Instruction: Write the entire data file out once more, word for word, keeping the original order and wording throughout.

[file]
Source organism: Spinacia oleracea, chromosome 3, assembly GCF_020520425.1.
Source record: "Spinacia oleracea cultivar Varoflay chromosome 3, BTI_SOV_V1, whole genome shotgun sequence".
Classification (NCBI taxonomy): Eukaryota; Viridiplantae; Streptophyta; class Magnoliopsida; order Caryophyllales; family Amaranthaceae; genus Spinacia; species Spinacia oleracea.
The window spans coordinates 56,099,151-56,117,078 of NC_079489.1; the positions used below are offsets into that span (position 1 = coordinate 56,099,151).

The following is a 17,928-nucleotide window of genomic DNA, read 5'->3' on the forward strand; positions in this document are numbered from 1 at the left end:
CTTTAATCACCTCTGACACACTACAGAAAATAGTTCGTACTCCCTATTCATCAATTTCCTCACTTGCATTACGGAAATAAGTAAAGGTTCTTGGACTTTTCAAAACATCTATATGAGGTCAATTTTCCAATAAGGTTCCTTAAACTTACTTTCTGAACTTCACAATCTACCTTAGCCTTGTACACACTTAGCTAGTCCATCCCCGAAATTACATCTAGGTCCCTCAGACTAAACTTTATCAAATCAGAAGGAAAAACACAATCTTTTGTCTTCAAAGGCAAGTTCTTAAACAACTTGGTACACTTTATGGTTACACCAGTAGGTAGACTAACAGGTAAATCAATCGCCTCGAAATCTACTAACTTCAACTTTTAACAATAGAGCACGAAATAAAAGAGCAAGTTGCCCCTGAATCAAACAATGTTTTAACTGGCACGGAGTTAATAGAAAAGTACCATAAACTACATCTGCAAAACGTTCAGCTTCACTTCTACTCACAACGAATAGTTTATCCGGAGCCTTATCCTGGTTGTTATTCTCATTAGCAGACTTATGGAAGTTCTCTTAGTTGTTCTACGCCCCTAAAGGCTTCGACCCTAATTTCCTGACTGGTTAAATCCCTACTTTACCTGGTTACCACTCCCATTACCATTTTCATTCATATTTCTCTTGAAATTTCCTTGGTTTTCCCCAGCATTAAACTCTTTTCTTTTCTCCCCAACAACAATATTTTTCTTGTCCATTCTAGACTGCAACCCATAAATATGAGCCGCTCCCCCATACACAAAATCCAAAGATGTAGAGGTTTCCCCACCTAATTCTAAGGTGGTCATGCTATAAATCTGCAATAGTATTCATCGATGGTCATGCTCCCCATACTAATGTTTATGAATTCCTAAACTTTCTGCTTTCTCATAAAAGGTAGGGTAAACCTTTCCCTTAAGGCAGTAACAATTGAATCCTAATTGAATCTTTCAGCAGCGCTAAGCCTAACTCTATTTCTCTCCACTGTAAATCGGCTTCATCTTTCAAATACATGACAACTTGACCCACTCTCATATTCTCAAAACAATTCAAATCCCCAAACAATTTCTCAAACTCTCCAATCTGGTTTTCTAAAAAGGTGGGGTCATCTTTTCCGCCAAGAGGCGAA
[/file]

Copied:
Source organism: Spinacia oleracea, chromosome 3, assembly GCF_020520425.1.
Source record: "Spinacia oleracea cultivar Varoflay chromosome 3, BTI_SOV_V1, whole genome shotgun sequence".
Classification (NCBI taxonomy): Eukaryota; Viridiplantae; Streptophyta; class Magnoliopsida; order Caryophyllales; family Amaranthaceae; genus Spinacia; species Spinacia oleracea.
The window spans coordinates 56,099,151-56,117,078 of NC_079489.1; the positions used below are offsets into that span (position 1 = coordinate 56,099,151).

The following is a 17,928-nucleotide window of genomic DNA, read 5'->3' on the forward strand; positions in this document are numbered from 1 at the left end:
CTTTAATCACCTCTGACACACTACAGAAAATAGTTCGTACTCCCTATTCATCAATTTCCTCACTTGCATTACGGAAATAAGTAAAGGTTCTTGGACTTTTCAAAACATCTATATGAGGTCAATTTTCCAATAAGGTTCCTTAAACTTACTTTCTGAACTTCACAATCTACCTTAGCCTTGTACACACTTAGCTAGTCCATCCCCGAAATTACATCTAGGTCCCTCAGACTAAACTTTATCAAATCAGAAGGAAAAACACAATCTTTTGTCTTCAAAGGCAAGTTCTTAAACAACTTGGTACACTTTATGGTTACACCAGTAGGTAGACTAACAGGTAAATCAATCGCCTCGAAATCTACTAACTTCAACTTTTAACAATAGAGCACGAAATAAAAGAGCAAGTTGCCCCTGAATCAAACAATGTTTTAACTGGCACGGAGTTAATAGAAAAGTACCATAAACTACATCTGCAAAACGTTCAGCTTCACTTCTACTCACAACGAATAGTTTATCCGGAGCCTTATCCTGGTTGTTATTCTCATTAGCAGACTTATGGAAGTTCTCTTAGTTGTTCTACGCCCCTAAAGGCTTCGACCCTAATTTCCTGACTGGTTAAATCCCTACTTTACCTGGTTACCACTCCCATTACCATTTTCATTCATATTTCTCTTGAAATTTCCTTGGTTTTCCCCAGCATTAAACTCTTTTCTTTTCTCCCCAACAACAATATTTTTCTTGTCCATTCTAGACTGCAACCCATAAATATGAGCCGCTCCCCCATACACAAAATCCAAAGATGTAGAGGTTTCCCCACCTAATTCTAAGGTGGTCATGCTATAAATCTGCAATAGTATTCATCGATGGTCATGCTCCCCATACTAATGTTTATGAATTCCTAAACTTTCTGCTTTCTCATAAAAGGTAGGGTAAACCTTTCCCTTAAGGCAGTAACAATTGAATCCTAATTGAATCTTTCAGCAGCGCTAAGCCTAACTCTATTTCTCTCCACTGTAAATCGGCTTCATCTTTCAAATACATGACAACTTGACCCACTCTCATATTCTCAAAACAATTCAAATCCCCAAACAATTTCTCAAACTCTCCAATCTGGTTTTCTAAAAAGGTGGGGTCATCTTTTCCGCCAAGAGGCGAA